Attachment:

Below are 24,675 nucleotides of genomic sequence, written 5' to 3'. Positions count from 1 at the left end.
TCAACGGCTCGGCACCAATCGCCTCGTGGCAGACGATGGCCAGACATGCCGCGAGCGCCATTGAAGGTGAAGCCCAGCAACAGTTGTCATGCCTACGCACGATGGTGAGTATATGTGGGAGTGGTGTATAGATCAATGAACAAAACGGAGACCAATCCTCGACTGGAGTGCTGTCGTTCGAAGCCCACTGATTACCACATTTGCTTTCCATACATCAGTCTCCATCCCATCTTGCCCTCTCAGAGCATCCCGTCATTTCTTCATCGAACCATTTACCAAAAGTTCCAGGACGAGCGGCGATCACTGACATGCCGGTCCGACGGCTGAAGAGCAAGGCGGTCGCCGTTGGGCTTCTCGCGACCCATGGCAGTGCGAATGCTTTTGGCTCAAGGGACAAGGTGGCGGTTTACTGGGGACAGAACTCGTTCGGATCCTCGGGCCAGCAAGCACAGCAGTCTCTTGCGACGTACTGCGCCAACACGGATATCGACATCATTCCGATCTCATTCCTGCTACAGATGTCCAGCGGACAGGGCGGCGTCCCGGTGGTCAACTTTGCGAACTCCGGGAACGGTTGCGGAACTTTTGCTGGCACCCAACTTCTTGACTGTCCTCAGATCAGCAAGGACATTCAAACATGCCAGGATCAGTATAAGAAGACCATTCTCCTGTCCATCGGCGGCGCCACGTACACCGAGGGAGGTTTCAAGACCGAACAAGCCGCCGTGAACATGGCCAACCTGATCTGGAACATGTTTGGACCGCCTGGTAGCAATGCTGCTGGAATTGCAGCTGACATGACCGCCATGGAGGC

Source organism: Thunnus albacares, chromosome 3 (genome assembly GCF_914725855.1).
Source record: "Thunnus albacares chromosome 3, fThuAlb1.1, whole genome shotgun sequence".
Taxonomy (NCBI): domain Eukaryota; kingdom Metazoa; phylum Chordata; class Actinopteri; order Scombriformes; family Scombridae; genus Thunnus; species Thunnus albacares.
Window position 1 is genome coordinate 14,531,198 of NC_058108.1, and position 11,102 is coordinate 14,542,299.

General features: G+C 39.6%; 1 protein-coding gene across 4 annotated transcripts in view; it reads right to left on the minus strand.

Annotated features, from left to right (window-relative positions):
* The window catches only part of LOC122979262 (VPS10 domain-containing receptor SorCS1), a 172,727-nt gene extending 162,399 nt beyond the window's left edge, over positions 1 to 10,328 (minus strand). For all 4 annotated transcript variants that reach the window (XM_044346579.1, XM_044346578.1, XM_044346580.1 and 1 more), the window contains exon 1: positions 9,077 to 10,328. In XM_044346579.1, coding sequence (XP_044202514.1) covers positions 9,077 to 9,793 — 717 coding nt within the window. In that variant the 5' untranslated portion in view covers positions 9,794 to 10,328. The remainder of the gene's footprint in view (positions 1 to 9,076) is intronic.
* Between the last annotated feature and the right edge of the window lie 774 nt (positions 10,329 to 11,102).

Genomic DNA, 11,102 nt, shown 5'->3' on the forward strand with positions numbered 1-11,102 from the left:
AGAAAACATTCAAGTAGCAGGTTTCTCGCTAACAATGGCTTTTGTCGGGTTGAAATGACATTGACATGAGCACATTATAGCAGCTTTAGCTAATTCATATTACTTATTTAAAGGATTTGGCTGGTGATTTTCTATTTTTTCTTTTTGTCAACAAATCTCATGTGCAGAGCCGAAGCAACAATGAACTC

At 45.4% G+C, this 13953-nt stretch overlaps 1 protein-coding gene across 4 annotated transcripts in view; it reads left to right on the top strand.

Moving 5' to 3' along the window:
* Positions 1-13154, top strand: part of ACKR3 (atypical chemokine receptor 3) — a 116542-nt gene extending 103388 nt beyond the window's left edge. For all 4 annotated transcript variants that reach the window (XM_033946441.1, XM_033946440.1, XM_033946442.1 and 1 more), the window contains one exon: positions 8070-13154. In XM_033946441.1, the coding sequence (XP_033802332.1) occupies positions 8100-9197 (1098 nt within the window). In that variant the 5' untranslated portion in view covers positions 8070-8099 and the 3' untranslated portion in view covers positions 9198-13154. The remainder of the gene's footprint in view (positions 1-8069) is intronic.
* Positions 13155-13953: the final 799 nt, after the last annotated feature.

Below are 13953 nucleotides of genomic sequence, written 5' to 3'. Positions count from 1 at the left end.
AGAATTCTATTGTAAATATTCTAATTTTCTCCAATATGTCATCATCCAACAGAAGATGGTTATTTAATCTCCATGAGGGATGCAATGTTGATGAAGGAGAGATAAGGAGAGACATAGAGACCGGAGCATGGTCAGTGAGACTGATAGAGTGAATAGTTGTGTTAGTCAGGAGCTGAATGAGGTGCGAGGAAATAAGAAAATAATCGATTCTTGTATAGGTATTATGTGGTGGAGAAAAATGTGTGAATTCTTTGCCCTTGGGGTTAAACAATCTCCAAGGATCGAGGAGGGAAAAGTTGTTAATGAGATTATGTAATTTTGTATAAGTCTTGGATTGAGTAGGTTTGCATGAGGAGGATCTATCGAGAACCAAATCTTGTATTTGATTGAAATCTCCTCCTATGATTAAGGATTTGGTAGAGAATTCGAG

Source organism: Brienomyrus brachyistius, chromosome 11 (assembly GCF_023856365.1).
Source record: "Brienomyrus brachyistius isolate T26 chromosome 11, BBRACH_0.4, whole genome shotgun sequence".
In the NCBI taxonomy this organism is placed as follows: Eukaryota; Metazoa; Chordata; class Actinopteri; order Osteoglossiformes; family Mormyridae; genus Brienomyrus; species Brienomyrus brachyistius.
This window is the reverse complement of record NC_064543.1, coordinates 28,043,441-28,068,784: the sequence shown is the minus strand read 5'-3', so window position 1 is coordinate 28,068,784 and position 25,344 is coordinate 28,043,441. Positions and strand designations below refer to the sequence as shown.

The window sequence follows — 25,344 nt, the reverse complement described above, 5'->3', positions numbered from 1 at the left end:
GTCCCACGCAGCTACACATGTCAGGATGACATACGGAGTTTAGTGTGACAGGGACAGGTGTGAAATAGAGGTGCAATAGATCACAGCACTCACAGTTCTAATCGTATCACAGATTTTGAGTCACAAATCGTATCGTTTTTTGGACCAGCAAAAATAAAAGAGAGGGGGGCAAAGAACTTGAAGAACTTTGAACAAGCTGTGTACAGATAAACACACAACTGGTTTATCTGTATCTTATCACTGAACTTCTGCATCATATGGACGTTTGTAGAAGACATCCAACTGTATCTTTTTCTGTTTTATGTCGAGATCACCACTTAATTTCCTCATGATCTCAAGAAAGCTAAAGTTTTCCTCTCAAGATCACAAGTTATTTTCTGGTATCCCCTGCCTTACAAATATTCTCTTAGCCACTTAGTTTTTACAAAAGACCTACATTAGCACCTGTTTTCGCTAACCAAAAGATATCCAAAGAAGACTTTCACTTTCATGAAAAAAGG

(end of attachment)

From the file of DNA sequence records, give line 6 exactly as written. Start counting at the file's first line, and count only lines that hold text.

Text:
Window position 1 is genome coordinate 14,531,198 of NC_058108.1, and position 11,102 is coordinate 14,542,299.